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Modeling Proton Exchange Membrane Fuel Cells—A Review

  • Ayodeji DemurenEmail author
  • Russell L. Edwards
Chapter
  • 167 Downloads

Abstract

Proton Exchange Membrane Fuel Cell (also called Polymer Electrolyte Membrane Fuel Cell) PEMFC is an electrochemical device that converts the chemical energy in the Hydrogen–Oxygen reaction directly into electrical energy. The reaction takes place at low temperatures, with water and heat as products. The conversion efficiency could be as high as 70%. These make it very attractive as a power source for many applications in electronics, automotive and back-up generator. Much research has been performed on PEMFC over the past 30 years to improve performance and reliability. This paper reviews such works, with an emphasis on computational methods as a supplement to experimental studies. It starts with a review of the fundamentals of PEMFC, illustrates principles of operation, and finally discusses computational studies which are largely based on standard computational fluid dynamics (CFD) methods. These range from one-dimensional, isothermal, single-phase to three-dimensional, non-isothermal, two-phase flow through porous media. The CFD methods are supplemented with electrical charge equations. Although the state-of-the-art is very advanced and can simulate accurately a single cell, or a small stack with a few cells, large stacks containing tens or hundreds of cells, typical of many practical applications, cannot still be resolved with existing computer resources.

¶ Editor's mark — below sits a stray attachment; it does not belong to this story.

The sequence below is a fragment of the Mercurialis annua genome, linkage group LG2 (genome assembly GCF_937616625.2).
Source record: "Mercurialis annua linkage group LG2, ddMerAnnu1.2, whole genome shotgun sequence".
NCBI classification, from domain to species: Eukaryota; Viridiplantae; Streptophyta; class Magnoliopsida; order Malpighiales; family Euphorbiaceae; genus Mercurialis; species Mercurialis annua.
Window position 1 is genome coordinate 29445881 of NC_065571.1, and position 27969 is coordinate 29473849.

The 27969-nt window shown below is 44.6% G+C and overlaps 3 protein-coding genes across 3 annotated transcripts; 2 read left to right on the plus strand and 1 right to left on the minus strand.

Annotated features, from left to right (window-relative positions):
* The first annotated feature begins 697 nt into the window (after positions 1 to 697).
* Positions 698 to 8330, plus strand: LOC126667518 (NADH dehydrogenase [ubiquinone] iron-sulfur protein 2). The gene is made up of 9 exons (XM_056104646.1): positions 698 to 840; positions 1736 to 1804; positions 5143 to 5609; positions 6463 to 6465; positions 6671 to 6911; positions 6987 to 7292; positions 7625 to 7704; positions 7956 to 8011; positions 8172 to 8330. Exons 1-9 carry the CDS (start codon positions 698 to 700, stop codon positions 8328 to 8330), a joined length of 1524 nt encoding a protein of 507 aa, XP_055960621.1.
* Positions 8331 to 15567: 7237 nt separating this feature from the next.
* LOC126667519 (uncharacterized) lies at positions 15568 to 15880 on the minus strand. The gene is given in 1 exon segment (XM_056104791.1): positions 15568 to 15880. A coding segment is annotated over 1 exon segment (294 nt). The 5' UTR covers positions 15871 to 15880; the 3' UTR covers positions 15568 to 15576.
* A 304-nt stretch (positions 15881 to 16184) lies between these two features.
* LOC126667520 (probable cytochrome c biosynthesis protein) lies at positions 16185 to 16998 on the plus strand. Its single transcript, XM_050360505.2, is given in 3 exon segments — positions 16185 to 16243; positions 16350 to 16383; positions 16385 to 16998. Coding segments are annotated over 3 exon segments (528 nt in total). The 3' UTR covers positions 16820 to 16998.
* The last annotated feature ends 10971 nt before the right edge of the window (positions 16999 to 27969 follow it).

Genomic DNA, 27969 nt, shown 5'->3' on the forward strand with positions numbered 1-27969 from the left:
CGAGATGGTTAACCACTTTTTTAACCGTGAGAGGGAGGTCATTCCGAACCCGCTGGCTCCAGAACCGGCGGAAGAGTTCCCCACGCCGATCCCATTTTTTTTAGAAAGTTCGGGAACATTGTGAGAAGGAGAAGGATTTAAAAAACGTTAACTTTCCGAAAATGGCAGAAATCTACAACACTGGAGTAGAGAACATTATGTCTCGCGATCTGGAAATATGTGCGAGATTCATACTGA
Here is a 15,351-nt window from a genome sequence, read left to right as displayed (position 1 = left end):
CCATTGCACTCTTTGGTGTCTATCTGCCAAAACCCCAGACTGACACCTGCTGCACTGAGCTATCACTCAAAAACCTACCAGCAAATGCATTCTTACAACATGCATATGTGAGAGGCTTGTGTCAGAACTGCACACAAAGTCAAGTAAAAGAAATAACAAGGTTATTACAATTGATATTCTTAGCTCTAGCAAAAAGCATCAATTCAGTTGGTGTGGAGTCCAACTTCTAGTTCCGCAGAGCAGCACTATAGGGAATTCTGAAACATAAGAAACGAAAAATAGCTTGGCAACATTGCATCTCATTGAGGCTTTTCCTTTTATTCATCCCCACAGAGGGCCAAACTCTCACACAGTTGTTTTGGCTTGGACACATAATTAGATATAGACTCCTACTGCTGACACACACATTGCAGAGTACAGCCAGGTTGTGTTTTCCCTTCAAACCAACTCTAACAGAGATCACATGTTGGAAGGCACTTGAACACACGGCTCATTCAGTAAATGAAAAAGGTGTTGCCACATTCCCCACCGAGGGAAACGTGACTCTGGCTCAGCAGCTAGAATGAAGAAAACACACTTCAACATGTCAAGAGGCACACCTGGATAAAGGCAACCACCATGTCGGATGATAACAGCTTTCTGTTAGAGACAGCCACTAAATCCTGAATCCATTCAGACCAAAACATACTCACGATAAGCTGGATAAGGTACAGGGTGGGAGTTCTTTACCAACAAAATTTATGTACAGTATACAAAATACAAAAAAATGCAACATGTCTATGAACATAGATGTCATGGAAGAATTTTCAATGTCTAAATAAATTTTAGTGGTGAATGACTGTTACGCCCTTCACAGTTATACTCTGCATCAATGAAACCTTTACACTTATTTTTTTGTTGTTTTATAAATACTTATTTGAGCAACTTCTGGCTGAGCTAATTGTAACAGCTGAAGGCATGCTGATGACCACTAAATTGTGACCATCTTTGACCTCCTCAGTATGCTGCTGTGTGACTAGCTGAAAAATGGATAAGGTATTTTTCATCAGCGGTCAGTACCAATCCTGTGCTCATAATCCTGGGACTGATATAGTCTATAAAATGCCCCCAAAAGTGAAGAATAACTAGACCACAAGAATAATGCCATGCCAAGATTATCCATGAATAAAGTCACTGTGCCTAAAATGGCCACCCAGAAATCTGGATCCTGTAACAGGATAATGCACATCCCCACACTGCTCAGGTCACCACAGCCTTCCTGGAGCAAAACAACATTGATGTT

Keywords

Proton exchange membrane fuel cell Polymer electrolyte membrane fuel cell PEMFC Computational fluid dynamics CFD 

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© Springer Nature Singapore Pte Ltd. 2020

Authors and Affiliations

  1. 1.Department of Mechanical and Aerospace EngineeringOld Dominion UniversityNorfolkUSA

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